This post is the second one concerning the character analysis of Geillis Duncan, and it will cover only the third book of the Outlander series, Voyager.
Readers have a tendency to want confirmation or explanations for certain mysteries when reading a book. In the Outlander series one of these mysteries is the relationship between Joe Abernathy and Ishmael, which is not explicitly stated. However, the author drops certain clues and allusions to solve this enigma. Here are some of these clues and allusions that implicitly explain the fact that Ishmael is Joe’s ancestor.
He sounded like Joe Abernathy, I thought drowsily, dictating an autopsy report – unvarnished and unappetizing physical details, related in a voice like a deep golden lullaby. (868-869)
I could see Joe’s hands in memory, dark on the pale skin of an accident victim, moving swiftly as he made his verbal notes to the tape recorder. (869)
I came awake suddenly, heart pounding, hearing the echo of Joe’s voice coming from the table a few feet away. (869)
“Houngan is what the blacks call one of their medicine-priests; though to be quite right about it, I believe Ishmael said his sort of black called him an oniseegun, or somesuch.” (968)
Ishmael is basically a medicine-priest, and his descendant in the 20th century, Joe, is a medical doctor. A parallel is established between these two characters. However, the most interesting connection between them is that they both foreshadow Geillis’ death.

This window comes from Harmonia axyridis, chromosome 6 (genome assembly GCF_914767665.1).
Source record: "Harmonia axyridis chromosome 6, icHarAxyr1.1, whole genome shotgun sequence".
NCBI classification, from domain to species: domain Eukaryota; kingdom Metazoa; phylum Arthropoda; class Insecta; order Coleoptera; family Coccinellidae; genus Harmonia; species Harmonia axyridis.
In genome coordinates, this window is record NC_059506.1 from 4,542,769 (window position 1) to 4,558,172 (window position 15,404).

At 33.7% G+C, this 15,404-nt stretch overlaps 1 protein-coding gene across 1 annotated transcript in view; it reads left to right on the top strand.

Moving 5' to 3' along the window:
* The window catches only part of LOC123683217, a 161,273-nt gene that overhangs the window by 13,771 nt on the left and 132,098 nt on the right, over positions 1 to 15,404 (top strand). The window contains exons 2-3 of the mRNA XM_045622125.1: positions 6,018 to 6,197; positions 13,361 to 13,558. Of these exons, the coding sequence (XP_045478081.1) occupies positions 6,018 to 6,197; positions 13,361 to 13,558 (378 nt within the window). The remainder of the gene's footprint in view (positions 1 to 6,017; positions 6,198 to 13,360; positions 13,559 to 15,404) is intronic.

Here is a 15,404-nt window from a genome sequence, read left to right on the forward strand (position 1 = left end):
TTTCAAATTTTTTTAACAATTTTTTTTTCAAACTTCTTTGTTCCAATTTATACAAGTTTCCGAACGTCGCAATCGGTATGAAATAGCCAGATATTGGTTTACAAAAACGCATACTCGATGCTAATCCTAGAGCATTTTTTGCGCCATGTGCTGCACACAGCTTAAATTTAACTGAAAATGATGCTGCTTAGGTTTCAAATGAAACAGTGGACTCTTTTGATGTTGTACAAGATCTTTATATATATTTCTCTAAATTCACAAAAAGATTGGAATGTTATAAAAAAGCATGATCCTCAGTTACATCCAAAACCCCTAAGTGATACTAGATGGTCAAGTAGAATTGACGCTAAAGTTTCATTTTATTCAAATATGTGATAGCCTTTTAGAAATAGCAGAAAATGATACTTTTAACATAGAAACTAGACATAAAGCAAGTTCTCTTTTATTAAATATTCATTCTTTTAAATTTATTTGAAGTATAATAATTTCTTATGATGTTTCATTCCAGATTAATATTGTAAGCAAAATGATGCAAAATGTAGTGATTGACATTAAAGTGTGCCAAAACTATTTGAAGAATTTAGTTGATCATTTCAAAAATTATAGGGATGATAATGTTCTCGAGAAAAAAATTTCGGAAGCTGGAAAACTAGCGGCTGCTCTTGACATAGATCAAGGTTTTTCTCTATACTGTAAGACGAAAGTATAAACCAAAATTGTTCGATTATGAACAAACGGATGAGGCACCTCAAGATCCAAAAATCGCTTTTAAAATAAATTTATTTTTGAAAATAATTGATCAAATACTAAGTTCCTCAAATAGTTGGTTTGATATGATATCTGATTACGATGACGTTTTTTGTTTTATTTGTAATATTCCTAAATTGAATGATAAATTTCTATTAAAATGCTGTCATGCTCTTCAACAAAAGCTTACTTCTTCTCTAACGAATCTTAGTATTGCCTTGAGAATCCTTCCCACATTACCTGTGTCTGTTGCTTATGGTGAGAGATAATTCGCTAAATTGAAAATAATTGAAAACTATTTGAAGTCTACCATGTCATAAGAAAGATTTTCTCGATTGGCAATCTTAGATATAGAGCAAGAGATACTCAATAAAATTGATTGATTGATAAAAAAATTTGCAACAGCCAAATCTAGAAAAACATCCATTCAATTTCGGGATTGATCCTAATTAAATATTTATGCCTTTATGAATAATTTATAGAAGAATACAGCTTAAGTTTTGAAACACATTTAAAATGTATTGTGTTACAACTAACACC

Dr. Abernathy refers to Geillis as a white lady. Here is an excerpt when Abernathy is discussing Geillis’ skeletal remains.
Well, now that we’ve got Mr. Thompson and his dead white lady sorted out, what can I do for you, L.J.? (280).
- Her remains were obtained from a Caribbean cave.
- Her age is estimated to be somewhat between late-40s and mid-50s. This was probably done by looking at teeth wear and bone density.
- Sex determination was probably done by looking at the hip bone, which displays in females wider anatomical features and it also shows evidence of birthing trauma.
- The remains belong to somebody of Europena descent (white). This task is done by comparing the measurement of long bones among different races. This information is listed on a reference table.
- The skeletal remains are dated 150 – 200 years before 1968.
“A woman bleeds, she kill magic. You bleed, got your woman-power, the magic don’t work for you. The old women do magic; witch someone, call the loas, make sick, make well.” He gave me a long appraising look, and shook his head. (1012),
“You ain’ gone do the magic, what the Maggot do. That magic kill her, sure, but it will kill you too.” He gestured behind him, toward the empty bench. “You hear Bouassa speak? He say the Maggot die, three days. She taken the boy, he die. You go follow them, mon, you die, too, sure.” (1012).
“Stones of protection; amethyst, emerald, turquoise, lapis lazuli, and a male ruby.” ( 970)
“The male stones are what ye use, though; the females don’t work.” (970).
The wealth of hints, allusions and other foreshadowing devices are the reason why Voyager is my favourite of the first three Outlander books.
Gabaldon, Diana. Voyager. New York: Bantam Dell. 1994. Print.